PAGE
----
A LIRNEasia report will be the centerpiece of the Workshop on Knowledge and Policy Gaps in Disaster Risk Reduction and Development Planning organized by the ICT and Disaster Risk Reduction Division of ESCAP on 8-9 March 2016, at United Nations Conference Centre, Bangkok. Link to workshop information. LIRNEasia will also make presentations on uses of mobile network big data for disaster risk reduction and on improving international backhaul. The MNBD Talk.
Sliding revenues from conventional wholesale services mean carriers are being challenged to find new drivers for growth. It has been the hot topic in this year’s Pacific Telecommunication Council’s Conference in Honolulu, Hawaii. I presented the Asia Pacific Information Superhighway as new avenue to revenue. Here is my presentation.
ESCAP is part of the UN. By design, it is better positioned to work across silos than specialized agencies such as the ITU and WHO. One of the key points made about the sustainable development goals that were recently adopted is that they require working across silos. Big data naturally cuts across disciplinary boundaries. It transcends organizational silos.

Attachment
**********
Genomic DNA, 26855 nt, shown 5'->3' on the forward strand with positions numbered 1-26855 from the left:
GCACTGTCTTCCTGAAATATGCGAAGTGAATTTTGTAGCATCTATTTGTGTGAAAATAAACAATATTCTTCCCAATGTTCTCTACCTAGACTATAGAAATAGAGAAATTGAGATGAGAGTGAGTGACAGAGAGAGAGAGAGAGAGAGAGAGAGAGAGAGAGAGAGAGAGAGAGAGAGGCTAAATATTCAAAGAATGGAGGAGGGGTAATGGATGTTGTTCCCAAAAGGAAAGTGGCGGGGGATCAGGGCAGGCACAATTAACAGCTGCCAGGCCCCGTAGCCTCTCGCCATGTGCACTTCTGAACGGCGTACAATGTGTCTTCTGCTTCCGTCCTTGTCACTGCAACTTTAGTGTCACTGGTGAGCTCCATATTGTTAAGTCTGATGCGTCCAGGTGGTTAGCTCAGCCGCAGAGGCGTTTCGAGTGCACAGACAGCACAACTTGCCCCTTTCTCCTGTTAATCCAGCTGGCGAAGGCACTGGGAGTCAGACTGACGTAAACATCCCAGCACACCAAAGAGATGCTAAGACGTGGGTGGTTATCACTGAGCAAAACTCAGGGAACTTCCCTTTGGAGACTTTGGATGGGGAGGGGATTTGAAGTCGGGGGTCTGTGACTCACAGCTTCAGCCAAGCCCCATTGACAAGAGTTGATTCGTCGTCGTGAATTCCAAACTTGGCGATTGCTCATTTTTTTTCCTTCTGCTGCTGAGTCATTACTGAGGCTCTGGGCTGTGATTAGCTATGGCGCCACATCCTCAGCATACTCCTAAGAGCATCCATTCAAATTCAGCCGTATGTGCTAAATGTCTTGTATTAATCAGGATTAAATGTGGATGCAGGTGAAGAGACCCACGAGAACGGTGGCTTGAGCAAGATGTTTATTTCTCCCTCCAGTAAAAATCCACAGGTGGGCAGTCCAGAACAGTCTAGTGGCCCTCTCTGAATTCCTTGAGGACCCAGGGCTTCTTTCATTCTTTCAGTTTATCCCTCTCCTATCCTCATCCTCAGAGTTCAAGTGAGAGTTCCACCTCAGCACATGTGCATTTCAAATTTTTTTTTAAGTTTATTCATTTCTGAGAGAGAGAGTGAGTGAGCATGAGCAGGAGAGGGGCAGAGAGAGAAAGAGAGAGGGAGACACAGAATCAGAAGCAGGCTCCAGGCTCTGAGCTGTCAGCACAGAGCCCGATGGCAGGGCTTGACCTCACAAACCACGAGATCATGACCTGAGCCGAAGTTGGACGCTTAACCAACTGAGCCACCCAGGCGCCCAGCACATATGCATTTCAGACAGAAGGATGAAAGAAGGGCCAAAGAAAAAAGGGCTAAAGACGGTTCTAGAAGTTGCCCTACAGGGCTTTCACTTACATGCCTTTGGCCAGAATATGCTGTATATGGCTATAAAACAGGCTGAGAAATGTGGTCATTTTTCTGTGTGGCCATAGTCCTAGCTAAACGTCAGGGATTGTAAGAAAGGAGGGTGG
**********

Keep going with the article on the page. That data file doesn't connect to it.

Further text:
In a few hours I’ll be speaking at a panel on how big data is already being used for sustainable development. ESCAP has pulled together an interesting group of people together to talk about how big data can help with the daunting task of measuring progress on the 169 targets that the UN has set for itself. The slides I will be using are here. Sorry they do not tell the full story since I have been asked to keep them to a minimum.
Pakistan has officially allowed private carriers to terrestrially plug the country with all the four neighbors including India. This multidimensional landmark decision makes Pakistan the buckle of South Asia-Central Asia telecoms belt. This route is embedded in our proposed trans-Asian connectivity for affordable broadband. It took us three years to convince ESCAP, which dubs our concept “Asia-Pacific Information Superhighway.” Pakistan currently exports internet bandwidth to Afghanistan and Tajikistan.
I spent Nov 5-6 in Shanghai at the invitation of the Pathfinder Foundation as part of a Track 2 discussion with the Shanghai Institutes for International Studies. The focus of my presentation was on how the MSR could serve Sri Lanka’s economic advancement. It was not limited to research undertaken by LIRNEasia. However, the section on electronic connectivity draws from the work we have been doing with ESCAP since 2010.
China Unicom has built the US$50 million China-Myanmar International (CMI) terrestrial link. But it is yet to be activated for unknown reasons and Myanmar keeps suffering from outages. Now Beijing has ceremoniously announced its plan to build a Sino-ASEAN submarine cable network without revealing any details. South Asia and Southeast Asia has become the hotbed of Sino-Japanese rivalry, especially after the formation of AIIB. This new development bank has gained unprecedented global membership at a lightning pace.